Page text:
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Managing Employee Stress in the Age of COVID

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Three months after COVID-19 forced itself into the national consciousness and changed everything about how we live, play, and conduct our business, employers are still puzzling through the most effective ways to respond to the fears and anxieties of their workforce.

Conversations with Connex Membership have yielded a tremendous amount of valuable insight, and the fundamental consensus is that supporting employees effectively hinges on robust, consistent communication and visible, firm leadership. These areas of emphasis are nothing new from an HCM perspective, but given the level of uncertainty and change that characterize the present environment and any honest assessment of the future, they have become absolutely critical. The dispersal of the workforce into a digital environment, the need for constant change and iteration to preserve viability, and the looming threat of job loss, pay cuts, and economic downturn exacerbate the situation considerably; and, when combined with the sudden increase in responsibilities as more and more employees must provide care to children or indigent loved ones around the clock – to say nothing of the threat posed by infection – it’s fair to say we are living through an unprecedented mental health crisis.

Providing clear messaging around stress and anxiety where leaders take the lead in establishing a safe space for discussion, is an important step in creating an open environment that enables HR to help employees feel safe and supported, breaking down the fear associated with conversations that center on mental health. All this is happening within the context of increased emphasis on mental health nationwide; Connex Members have indicated an increased willingness to provide mental health and stress relief resources for their employees, and a recent Aetna Behavioral Health study reported a 10% annual increase in mental health expenses over the last five years.

Within this context, our Members have reported a range of initiatives aimed at improving stress management in their organizations, including:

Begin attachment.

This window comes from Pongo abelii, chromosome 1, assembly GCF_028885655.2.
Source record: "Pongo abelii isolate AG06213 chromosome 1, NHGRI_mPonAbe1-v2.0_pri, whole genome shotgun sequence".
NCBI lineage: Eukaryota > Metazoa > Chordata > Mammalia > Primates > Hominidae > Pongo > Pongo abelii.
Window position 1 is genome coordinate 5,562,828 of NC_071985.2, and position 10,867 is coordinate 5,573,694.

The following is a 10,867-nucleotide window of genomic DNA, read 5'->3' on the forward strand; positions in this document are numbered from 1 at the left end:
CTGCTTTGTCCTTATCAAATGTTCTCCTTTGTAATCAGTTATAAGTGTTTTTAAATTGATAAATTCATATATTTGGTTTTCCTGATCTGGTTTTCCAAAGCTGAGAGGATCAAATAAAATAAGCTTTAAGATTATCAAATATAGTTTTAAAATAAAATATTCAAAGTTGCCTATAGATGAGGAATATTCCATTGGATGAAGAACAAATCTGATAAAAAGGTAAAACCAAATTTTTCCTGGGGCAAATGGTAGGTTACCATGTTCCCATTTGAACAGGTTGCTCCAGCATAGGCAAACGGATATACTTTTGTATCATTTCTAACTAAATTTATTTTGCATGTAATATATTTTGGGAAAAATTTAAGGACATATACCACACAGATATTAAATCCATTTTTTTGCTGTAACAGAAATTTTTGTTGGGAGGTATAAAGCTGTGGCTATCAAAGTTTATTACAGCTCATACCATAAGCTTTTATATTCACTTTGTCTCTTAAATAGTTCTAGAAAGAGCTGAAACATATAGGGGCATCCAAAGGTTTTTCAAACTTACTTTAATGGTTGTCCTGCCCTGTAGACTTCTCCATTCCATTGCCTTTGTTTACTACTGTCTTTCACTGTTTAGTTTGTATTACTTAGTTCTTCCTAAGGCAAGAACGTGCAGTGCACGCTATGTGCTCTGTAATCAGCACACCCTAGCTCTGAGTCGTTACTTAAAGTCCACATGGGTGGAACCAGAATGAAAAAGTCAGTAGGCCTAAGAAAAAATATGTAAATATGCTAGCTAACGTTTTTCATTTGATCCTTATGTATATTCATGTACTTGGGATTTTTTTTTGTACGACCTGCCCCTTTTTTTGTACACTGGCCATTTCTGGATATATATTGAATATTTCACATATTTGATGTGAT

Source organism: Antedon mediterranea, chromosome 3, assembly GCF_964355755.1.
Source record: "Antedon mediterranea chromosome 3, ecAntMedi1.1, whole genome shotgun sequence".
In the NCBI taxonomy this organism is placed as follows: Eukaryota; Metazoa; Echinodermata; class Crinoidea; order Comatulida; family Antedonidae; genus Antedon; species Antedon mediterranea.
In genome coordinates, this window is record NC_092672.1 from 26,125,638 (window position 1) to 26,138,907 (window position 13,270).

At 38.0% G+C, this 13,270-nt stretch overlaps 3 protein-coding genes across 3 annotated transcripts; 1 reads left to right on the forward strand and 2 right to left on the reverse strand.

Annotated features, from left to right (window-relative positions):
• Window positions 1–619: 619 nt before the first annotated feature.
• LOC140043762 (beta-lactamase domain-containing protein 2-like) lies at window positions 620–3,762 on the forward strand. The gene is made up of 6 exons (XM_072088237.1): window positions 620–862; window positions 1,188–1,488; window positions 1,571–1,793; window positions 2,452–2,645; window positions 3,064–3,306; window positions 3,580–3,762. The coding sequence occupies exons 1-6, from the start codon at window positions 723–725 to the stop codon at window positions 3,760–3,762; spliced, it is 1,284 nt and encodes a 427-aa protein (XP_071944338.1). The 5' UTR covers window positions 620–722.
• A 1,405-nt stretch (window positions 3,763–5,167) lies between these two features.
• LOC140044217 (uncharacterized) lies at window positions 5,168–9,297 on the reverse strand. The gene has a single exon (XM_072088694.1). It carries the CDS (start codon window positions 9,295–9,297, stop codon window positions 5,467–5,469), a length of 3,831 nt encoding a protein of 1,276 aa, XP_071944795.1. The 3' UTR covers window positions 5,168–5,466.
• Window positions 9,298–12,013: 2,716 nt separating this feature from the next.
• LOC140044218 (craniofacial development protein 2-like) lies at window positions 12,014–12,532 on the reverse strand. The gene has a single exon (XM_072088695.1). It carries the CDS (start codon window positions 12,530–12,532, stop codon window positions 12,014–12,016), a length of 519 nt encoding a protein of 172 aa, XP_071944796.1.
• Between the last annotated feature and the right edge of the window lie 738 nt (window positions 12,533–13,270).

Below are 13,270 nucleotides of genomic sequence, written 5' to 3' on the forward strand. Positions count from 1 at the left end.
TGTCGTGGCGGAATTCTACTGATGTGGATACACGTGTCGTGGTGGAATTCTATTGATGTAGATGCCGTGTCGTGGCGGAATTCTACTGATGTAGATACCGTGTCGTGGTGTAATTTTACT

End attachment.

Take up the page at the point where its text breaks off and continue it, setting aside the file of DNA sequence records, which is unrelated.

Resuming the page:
• Targeted COVID educational messaging, including: Email blasts, daily text messages, dedicated website landing pages
  • Leveraging social media, video apps, intranet, and other community-building tools to create virtual water coolers, happy hours, coffee breaks, meetups, and affinity groups
  • Leadership presentations, townhalls, and Q&A sessions that make executives more available and accessible
  • Regularly communicating the steps the organization is taking to make employees safer and more supported
  • Building stronger links to existing EAP and mental health resources
  • Reinforcing the availability of, and expanding access to, wellness, fitness, and stress-reduction classes
  • Implementing flexible work arrangements to provide support for employees whose lives have been altered by senior or childcare
  • Initiating surveys and engagement tools to understand what employees are thinking, what their fears are, and what’s causing them stress
  • Directly and publicly addressing concerns related to financial stability and job security – and ideally, offering financial planning and management support
  • Encouraging – or even incentivizing – employees to take advantage of their PTO
  • Augmenting federal unemployment expansions with financial relief packages to furloughed employees
  • Working with local banks and lenders to give employees access to lines of credit
  • Providing management – particularly middle managers and frontline supervisors – with the training to identify employees who are struggling, and route them to the correct resources and support

While reentry is emerging as a focal point for HCM professionals, what this process looks like across different industries, and how sustainable it is in the face of a potential second wave are still major question marks; beyond this, any attempt at physical reintegration must reckon with its own set of challenges, including:

  • Extension of WFH initiatives to accommodate those who are either at-risk or who cannot handle the psychological stress
  • Expanding childcare benefits or resources in the event that children have not yet returned to school
  • Developing rigid, enforceable distancing protocols and workforce safety standards
  • Identifying a reliable network for PPE distribution
  • Breaking employees into teams and staggering schedules to reduce concentrations
  • Establishing connections with testing facilities

Taking stock of these initiatives and the challenges faced by peers is invaluable in the development of a contextualized approach for managing and responding to employee anxieties. As one Member put it in a recent Virtual Think Tank, employees will remember how they are treated during the crisis, and HR bears significant responsibility for how the business is perceived.


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